In a six-part series, we highlight a few of the moments, movements, and people that made their mark on Cal’s LGBTQ+ history. We move through the decades, beginning in an era of secrecy and continuing through today.
The move toward gender equality
When Billy Curtis arrived at Cal in 1999 as the first full-time LGBTQ programs and services director, he stepped onto a campus where the LGBTQ+ community was “organized and coordinated among students, faculty, and staff,” he says. He found a Gay and Lesbian Chancellor’s Advisory Committee firmly established and a UC system-wide LGBT Intersex Association in place.
“Activism was alive and well,” he says. “Did we have climate that really got it? Yes. Could it have been better? Yes. But I wasn’t starting from scratch.”
In building a supportive transgender community, however, he was starting from scratch.
At the helm of what’s now the Gender Equity Resource Center (GenEq), Curtis helped implement a number of trans-inclusive health benefits. He launched an initiative for gender-inclusive bathrooms—more than 40 campus buildings have them now—and assembled a task force to tackle the issue of athletic facilities.
Mike Weinberger, then-director of Berkeley Rec Sports, had curtains installed in the men’s locker rooms and designated specific bathrooms in the Recreational Sports Facility (RSF) where students could change. Now, the RSF has a 4,500 square-foot universal locker room. Now, the RSF has a 4,500 square-foot universal locker room that accommodates each and every student.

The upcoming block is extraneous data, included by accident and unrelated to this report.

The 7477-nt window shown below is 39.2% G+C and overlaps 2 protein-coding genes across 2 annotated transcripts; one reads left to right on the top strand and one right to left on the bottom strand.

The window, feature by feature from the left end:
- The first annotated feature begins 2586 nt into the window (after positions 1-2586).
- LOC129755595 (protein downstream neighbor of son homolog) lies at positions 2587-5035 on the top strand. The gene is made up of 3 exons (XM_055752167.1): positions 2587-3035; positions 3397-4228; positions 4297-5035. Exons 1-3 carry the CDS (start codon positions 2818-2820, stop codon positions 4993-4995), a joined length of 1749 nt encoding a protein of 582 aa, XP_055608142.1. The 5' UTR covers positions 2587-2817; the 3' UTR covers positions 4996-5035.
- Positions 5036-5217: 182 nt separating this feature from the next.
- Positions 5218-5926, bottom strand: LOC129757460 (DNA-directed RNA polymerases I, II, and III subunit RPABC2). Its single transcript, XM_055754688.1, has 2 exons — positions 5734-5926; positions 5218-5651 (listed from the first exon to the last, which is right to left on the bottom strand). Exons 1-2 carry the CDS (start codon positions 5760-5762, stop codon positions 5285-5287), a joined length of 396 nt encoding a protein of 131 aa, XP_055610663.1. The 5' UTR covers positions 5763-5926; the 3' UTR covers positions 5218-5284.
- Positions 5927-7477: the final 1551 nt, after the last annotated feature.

More kudos go to Curtis for launching the annual Lavender Graduation—a graduation celebration for UC Berkeley’s lesbian, gay, bisexual, transgender, non-binary, intersex, and queer graduating seniors, graduate students, and allies—which just celebrated its 19th year. “We never wanted it to be some pomp and circumstance,” he says. “This is about our cultural identity. This is about being fabulous. No caps and gowns.”
In recognition of his service to the Bay Area LGBTQ community, the San Francisco Pride Parade—in which a Cal contingent has marched since its inception—named Curtis a community grand marshal in 2018. These days, the Cal Alumni Association and GenEq combine forces to bring groups to San Francisco and Oakland for Pride, a tradition continued this year.
What’s next? Curtis is focusing on creating a more inclusive campus climate, where instructors and staff know how to address their diverse student body. He’s taking steps to implement California’s Gender Recognition Act, which makes it easier for people living in or born in California to obtain identity documents that reflect their genders. Under the act, you can get a gender marker on your birth certificate that says “male,” “female,” or “nonbinary.”
While progress has been made in equality for and representation of the LGBTQ+ community, we should not forget the history of suffering, violence, and blantant discrimination that LGBTQ+ individuals have endured through the years and the fight for equitable support, services, and rights that continue to this day. Even at Cal, with its history of activism, equity is still a work in progress.
Organizations like GenEq—born out of the Gay Student Union, which celebrates its 50th anniversary this year—and the Division of Equity and Inclusion work to positively impact support and infrastructure. For many, particularly trans and nonbinary individuals, this support is only beginning.
Cal wasn’t the first in many of its benchmarks toward a more inclusive community. But it does have a colorful, progressive history that has influenced those individuals that work today to build a more inclusive campus.
by Heather R. Johnson